Hawila, Mohammad Abdel Majid Mustafa (2018-12). Novel Similarity Level Characterization Methodology Informed by CFD for RCIC System Scaling. Doctoral Dissertation. Thesis uri icon

abstract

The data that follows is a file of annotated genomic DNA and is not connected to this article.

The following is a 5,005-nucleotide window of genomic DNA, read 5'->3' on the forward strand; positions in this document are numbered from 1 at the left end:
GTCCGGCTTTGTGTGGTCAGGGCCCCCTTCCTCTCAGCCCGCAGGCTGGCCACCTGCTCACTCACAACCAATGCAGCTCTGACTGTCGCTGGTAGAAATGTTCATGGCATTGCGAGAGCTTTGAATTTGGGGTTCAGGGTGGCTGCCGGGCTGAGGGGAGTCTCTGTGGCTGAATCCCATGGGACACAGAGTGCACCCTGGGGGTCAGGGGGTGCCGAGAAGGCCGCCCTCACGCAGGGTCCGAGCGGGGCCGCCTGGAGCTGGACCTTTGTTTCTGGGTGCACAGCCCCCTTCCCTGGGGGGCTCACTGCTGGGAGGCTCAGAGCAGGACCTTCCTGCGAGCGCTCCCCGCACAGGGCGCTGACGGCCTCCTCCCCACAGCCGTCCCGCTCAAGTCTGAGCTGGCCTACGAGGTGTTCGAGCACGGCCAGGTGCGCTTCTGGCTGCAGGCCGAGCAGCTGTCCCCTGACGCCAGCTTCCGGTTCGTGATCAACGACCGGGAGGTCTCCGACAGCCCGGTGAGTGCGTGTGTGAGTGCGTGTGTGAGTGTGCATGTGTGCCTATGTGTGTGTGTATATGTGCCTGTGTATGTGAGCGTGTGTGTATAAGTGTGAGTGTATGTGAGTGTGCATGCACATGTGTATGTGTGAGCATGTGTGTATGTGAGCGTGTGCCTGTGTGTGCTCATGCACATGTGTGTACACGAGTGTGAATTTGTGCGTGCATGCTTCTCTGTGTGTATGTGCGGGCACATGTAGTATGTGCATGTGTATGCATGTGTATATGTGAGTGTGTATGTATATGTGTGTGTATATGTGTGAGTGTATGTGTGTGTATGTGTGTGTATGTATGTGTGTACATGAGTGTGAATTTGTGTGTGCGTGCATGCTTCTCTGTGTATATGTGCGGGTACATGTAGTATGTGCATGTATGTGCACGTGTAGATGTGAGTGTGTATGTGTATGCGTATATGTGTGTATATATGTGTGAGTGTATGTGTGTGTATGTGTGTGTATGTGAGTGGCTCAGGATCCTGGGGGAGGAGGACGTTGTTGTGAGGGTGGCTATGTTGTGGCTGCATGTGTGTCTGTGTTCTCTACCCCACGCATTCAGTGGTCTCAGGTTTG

• The Reactor Core Isolation Cooling (RCIC) System is a safety system that provides water to the reactor pressure vessel during off-normal Boiling Water Reactor (BWR) conditions, such as reactor isolation from the turbines or loss of AC power. Under loss of AC power conditions, the RCIC System is expected to fail due to battery depletion within 4 to 8 hours of operation for many units. However, the system did not fail until about 70 hours into the accident at Fukushima Dai-ichi Unit 2, which was well past the time of battery depletion. To investigate the full potential of the RCIC System, the Laboratory for Nuclear Heat Transfer Systems (NHTS) at Texas A&M University is modifying an existing experimental test facility to enable performance evaluation of BWR RCIC System components under nominal and beyond design basis event conditions. A careful scaling analysis is essential to ensure proper representation of the RCIC System's key components and phenomena in the experimental testing. This dissertation describes and applies a method to estimate the scaling Similarity Level of the RCIC system turbomachinery and Suppression Pool. The methodology is demonstrated with the Texas A&M University facility but can be applied to other RCIC system facilities. With respect to any full-scale RCIC system, upon availability of data from a full-scale system of interest, the scaling Similarity Level values can be determined for the NHTS facility system. Those values will determine whether the NHTS facility is appropriate for studying that particular full-scale system's behavior. Additionally, the scaling Similarity Level values can decide what modifications would need to be done to the NHTS facility to make it appropriate for a particular system, as well estimating the testing operating conditions. Scaling will justify the use of the NHTS facility as is or with modifications to understand the full-scale system behavior and investigate ways to expand operation for longer time, which is of great interest to the U.S nuclear industry. This study is the first of its kind to employ Computational Fluid Dynamics (CFD) to obtain necessary input for the scaling analysis and Similarity Level estimation. Output from CFD analysis with the STAR-CCM+ code were used to obtain characteristic time ratio input parameters for Similarity Level estimation of the RCIC System's Terry Turbine. Original contributions of this study are the derivation of Similarity Level equations for the RCIC System turbomachinery and BWR Suppression Pool, the development of CFD models for the Terry Turbine, the validation of one of the CFD models against experimental data and application of the CFD simulation results to provide input for Similarity Level estimations. Using the information provided by the CFD analyses, the Similarity Level between the GS-1 and ZS-1 Terry Turbines were computed, and showed that a high level of similarity exists between the actual turbines. Furthermore, the characteristic time ratios of the Suppression Pool were calculated for the NHTS facility to provide reference data for Similarity Level calculations.